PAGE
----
5 Facts About Marijuana for Chronic Pain

5 Facts About Marijuana for Chronic Pain

According to a 2018 publication by the Center for Disease Control and Prevention (CDC), chronic pain is the most common reason adults seek medical care. Chronic pain can not only be uncomfortable, it can also be debilitating. 

There are countless pharmaceutical options for pain relief, but millions of people have started to turn to marijuana for relief from chronic pain. Marijuana is part of the cannabis plant family and is rich in the cannabinoid THC. There are over 100 other cannabinoids present in the cannabis plant. These all have unique interactions with the body and in many cases, work together (called the entourage effect) to heighten the benefits of marijuana for chronic pain relief. 

1. Chronic Pain is the Largest Marijuana Use Case

A 2017 survey published in the Journal of Health Affairs found ​that 84.6 percent of respondents with a qualifying condition to consume medical marijuana found symptomatic relief for “evidence-based conditions.” Chronic pain stood at the top of the list, with 62.2 percent of people using marijuana for chronic pain.

2. Every Animal Has a Natural System That Interacts with Cannabis

This is the part of your body they probably didn’t tell you about in anatomy class. The endocannabinoid system (ECS) is a vast network of chemical compounds and receptors that exist naturally in the body and serve the purpose of maintaining homeostasis (balance in the body). 

In fact, every vertebrate has an ECS. The components of the ECS are expressed throughout the pain processing pathways, underlining its key modulatory role in pain perception. Cannabinoids like THC may enhance the efficacy of this system.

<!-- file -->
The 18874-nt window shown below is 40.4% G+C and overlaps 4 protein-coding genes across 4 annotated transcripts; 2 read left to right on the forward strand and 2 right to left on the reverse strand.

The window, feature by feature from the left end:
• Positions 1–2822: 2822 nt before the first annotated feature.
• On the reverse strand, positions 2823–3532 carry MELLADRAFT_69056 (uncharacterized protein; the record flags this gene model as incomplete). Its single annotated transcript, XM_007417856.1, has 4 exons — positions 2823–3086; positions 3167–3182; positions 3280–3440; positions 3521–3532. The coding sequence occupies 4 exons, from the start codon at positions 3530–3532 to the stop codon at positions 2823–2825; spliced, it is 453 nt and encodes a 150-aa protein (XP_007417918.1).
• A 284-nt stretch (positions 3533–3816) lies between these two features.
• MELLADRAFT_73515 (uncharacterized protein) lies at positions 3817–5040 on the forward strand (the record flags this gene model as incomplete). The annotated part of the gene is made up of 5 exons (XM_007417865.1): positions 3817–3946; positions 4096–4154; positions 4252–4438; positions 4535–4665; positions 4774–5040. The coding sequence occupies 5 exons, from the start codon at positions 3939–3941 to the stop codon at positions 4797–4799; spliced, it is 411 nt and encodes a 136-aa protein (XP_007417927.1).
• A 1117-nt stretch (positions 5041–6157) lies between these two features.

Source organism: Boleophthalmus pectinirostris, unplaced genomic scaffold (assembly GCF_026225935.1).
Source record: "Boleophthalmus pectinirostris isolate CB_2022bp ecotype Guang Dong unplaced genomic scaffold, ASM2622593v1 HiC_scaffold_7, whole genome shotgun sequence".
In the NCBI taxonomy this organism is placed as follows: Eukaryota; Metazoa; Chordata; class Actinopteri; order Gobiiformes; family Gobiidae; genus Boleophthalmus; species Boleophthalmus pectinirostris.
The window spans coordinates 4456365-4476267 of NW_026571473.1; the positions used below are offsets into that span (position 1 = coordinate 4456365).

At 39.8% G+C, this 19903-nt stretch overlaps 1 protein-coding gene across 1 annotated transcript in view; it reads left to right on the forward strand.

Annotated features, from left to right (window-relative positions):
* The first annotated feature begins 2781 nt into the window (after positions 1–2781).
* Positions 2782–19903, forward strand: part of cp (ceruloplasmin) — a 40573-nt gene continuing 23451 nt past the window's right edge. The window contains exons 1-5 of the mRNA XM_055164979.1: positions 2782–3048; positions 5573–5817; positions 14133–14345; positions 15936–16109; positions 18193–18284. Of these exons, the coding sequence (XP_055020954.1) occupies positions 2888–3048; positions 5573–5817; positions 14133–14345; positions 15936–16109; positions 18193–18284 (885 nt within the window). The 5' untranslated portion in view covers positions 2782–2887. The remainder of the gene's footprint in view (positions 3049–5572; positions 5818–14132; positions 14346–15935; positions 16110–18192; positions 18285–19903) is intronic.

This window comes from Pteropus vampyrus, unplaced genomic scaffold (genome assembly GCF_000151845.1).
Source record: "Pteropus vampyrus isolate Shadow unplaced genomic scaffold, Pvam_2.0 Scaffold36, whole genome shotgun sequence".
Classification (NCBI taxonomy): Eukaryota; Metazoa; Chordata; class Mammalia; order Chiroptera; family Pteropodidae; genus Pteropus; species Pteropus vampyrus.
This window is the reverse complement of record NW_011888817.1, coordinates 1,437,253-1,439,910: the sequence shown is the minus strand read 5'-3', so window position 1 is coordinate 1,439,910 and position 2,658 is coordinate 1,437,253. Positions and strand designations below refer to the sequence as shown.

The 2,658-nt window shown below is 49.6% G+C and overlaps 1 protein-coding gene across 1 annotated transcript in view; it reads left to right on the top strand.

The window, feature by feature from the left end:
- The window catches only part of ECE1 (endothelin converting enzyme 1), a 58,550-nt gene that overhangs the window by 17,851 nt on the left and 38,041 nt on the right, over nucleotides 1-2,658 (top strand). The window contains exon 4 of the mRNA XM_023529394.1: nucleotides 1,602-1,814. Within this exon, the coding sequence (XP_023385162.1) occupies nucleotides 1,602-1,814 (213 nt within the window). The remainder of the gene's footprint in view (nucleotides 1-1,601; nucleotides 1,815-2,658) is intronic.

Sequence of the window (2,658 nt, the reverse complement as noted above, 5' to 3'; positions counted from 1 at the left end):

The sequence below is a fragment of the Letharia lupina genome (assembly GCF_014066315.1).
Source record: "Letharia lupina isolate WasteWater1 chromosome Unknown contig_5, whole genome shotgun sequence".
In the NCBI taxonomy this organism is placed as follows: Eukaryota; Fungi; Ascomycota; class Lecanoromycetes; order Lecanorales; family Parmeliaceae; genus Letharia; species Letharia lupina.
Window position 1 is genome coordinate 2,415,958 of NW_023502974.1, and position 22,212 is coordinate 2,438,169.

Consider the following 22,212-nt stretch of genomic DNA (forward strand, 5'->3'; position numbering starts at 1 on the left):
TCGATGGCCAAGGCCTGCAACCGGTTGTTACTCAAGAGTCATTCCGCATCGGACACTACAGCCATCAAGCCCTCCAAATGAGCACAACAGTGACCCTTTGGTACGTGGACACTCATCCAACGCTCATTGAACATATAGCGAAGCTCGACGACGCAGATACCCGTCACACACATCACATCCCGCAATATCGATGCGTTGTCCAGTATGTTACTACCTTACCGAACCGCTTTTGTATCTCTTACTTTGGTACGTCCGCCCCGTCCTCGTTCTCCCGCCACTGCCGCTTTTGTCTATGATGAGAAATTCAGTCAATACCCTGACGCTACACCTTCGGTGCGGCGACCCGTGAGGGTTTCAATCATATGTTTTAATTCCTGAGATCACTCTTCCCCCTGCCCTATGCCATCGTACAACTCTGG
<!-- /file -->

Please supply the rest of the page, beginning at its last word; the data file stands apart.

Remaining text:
3. The NFL Funds Cannabis Research

Educational institutions often operate on federal research grants, which limits the type of research they can conduct, especially when it comes to marijuana. The NFL Pain Management Committee and Player’s Association has the ability to provide private grants for the study of cannabis and pain management. $1 million has been allotted in 2021 for cannabis research to help find better ways for professional football players to cope with chronic pain.

Dr. Kevin Hill, the co-chair of the NFL Pain Management Committee, Director of Addiction Psychiatry at Beth Israel Deaconess Medical Center, and the author of “Marijuana: The Unbiased Truth about the World’s Most Popular Weed,” said that the current level of interest in the use of medical marijuana far exceeds the level of evidence available. The purpose of the research is to explore using marijuana for pain as a safe and effective alternative for athletes.

4. You Don’t Have to Be “High” to Get Relief

Though using marijuana for pain relief may imply that you will need to be “stoned” or “high,” that is not always the case. The psychoactive properties of THC come from the direct interaction with natural endocannabinoid receptors in the body. Stereotypical psychoactive effects may include changes in mood, drowsiness, cravings, and impaired motor skills. 

Many people find that small doses of marijuana for chronic pain have a significant impact without the red eyes or euphoric feeling. Researchers have also recommended starting with a low dose and increasing slowly to find your optimal level.